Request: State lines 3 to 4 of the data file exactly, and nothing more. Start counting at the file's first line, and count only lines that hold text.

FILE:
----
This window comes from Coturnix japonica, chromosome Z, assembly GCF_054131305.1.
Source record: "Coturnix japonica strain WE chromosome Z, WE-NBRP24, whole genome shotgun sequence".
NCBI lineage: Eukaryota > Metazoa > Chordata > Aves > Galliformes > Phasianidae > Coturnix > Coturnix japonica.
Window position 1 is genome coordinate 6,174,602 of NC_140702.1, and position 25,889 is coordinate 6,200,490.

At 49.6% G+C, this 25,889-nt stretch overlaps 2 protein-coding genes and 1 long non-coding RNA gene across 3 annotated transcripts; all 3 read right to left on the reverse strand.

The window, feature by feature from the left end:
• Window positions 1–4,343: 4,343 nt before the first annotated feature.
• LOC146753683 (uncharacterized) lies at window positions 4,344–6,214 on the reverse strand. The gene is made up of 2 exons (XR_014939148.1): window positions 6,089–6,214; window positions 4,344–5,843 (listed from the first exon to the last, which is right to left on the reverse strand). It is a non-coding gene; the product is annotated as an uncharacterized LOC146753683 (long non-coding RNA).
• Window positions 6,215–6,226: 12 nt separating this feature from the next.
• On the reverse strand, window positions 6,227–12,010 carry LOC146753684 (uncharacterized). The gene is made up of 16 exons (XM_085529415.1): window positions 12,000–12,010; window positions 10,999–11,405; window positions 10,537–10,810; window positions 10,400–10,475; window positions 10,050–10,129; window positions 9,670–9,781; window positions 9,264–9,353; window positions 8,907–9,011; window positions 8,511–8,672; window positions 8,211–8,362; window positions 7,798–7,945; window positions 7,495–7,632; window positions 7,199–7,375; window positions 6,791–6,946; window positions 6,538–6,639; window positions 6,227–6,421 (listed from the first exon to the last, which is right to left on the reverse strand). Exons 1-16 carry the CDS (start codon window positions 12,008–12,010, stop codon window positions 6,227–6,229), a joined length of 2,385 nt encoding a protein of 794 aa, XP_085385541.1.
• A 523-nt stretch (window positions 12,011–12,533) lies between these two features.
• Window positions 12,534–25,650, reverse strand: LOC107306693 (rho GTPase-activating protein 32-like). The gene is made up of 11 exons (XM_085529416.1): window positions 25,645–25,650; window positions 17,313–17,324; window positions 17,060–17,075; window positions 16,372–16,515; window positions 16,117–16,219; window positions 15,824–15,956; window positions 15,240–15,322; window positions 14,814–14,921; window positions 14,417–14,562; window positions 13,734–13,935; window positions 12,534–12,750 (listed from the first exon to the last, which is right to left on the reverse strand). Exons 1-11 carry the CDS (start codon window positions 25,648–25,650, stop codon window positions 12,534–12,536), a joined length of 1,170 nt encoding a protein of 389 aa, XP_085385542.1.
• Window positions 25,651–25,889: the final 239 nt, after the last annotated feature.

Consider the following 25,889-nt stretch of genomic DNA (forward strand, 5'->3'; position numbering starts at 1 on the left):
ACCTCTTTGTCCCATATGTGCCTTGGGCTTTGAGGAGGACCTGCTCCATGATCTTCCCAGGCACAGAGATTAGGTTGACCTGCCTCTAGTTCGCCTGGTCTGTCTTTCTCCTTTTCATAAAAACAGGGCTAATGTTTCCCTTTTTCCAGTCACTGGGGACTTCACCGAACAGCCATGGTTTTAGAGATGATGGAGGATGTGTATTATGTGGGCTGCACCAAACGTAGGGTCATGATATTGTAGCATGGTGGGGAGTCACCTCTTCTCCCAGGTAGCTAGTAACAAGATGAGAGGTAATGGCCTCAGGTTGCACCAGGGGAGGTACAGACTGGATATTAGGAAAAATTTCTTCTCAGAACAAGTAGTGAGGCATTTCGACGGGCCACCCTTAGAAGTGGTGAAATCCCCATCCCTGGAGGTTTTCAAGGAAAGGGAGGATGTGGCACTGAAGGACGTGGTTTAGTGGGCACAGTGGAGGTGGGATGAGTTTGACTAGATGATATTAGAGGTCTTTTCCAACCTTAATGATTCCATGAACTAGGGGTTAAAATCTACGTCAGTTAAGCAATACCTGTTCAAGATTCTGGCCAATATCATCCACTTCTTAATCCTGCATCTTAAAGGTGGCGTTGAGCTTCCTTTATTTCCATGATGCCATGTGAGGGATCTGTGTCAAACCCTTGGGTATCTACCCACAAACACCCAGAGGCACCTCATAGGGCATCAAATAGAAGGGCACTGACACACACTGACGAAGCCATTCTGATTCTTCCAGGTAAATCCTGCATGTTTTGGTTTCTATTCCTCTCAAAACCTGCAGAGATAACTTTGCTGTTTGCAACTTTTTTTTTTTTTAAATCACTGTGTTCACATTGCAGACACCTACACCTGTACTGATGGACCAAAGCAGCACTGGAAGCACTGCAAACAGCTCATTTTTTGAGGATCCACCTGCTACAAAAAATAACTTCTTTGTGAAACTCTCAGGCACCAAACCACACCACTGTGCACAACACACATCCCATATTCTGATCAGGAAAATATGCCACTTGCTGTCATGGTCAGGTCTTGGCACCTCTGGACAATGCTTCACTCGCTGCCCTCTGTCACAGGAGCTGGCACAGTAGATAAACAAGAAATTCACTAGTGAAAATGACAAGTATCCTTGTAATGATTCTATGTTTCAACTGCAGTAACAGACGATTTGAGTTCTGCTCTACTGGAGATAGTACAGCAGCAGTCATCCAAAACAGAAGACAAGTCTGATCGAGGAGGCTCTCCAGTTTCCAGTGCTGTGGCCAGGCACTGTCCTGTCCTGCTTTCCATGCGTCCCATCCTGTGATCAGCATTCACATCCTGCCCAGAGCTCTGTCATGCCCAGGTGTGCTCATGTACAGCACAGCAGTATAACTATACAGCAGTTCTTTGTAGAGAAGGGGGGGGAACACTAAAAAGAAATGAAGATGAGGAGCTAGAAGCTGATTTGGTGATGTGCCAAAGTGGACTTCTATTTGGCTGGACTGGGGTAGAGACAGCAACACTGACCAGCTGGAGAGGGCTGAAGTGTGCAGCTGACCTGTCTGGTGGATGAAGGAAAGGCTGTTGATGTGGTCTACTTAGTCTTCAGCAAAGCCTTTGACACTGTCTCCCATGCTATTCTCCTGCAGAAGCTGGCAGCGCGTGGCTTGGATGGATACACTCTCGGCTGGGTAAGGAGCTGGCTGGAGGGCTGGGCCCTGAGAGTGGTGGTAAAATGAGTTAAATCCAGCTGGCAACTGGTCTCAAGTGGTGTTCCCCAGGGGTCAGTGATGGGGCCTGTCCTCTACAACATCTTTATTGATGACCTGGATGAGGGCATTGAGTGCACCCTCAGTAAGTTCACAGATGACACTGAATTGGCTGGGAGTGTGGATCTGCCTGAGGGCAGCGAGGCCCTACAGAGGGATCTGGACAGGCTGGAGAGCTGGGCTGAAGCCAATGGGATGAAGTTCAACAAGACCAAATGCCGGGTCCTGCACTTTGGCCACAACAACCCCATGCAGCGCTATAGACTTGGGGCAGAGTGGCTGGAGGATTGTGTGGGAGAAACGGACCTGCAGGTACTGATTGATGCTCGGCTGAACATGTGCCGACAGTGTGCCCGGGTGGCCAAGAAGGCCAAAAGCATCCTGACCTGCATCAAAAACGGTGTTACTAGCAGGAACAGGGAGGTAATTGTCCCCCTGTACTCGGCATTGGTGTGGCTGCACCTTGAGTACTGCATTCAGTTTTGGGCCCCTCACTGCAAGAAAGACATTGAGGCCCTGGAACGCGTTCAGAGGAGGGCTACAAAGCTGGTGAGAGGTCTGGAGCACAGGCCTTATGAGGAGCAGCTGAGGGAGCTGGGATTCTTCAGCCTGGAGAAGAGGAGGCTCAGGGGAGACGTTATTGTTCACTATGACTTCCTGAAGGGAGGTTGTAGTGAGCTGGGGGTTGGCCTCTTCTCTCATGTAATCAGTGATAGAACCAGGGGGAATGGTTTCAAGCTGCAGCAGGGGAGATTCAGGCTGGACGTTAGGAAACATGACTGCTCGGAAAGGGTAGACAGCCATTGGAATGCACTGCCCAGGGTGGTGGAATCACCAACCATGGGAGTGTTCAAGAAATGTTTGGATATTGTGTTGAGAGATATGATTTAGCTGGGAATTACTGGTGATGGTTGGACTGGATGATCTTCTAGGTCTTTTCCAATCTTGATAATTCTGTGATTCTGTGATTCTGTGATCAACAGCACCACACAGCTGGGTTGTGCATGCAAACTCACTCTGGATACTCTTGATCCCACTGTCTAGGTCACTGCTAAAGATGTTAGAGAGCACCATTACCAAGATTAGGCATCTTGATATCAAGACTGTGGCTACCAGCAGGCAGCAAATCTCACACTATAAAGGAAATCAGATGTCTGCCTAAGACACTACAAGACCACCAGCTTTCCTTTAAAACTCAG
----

NCBI lineage: Eukaryota > Metazoa > Chordata > Aves > Galliformes > Phasianidae > Coturnix > Coturnix japonica.
Window position 1 is genome coordinate 6,174,602 of NC_140702.1, and position 25,889 is coordinate 6,200,490.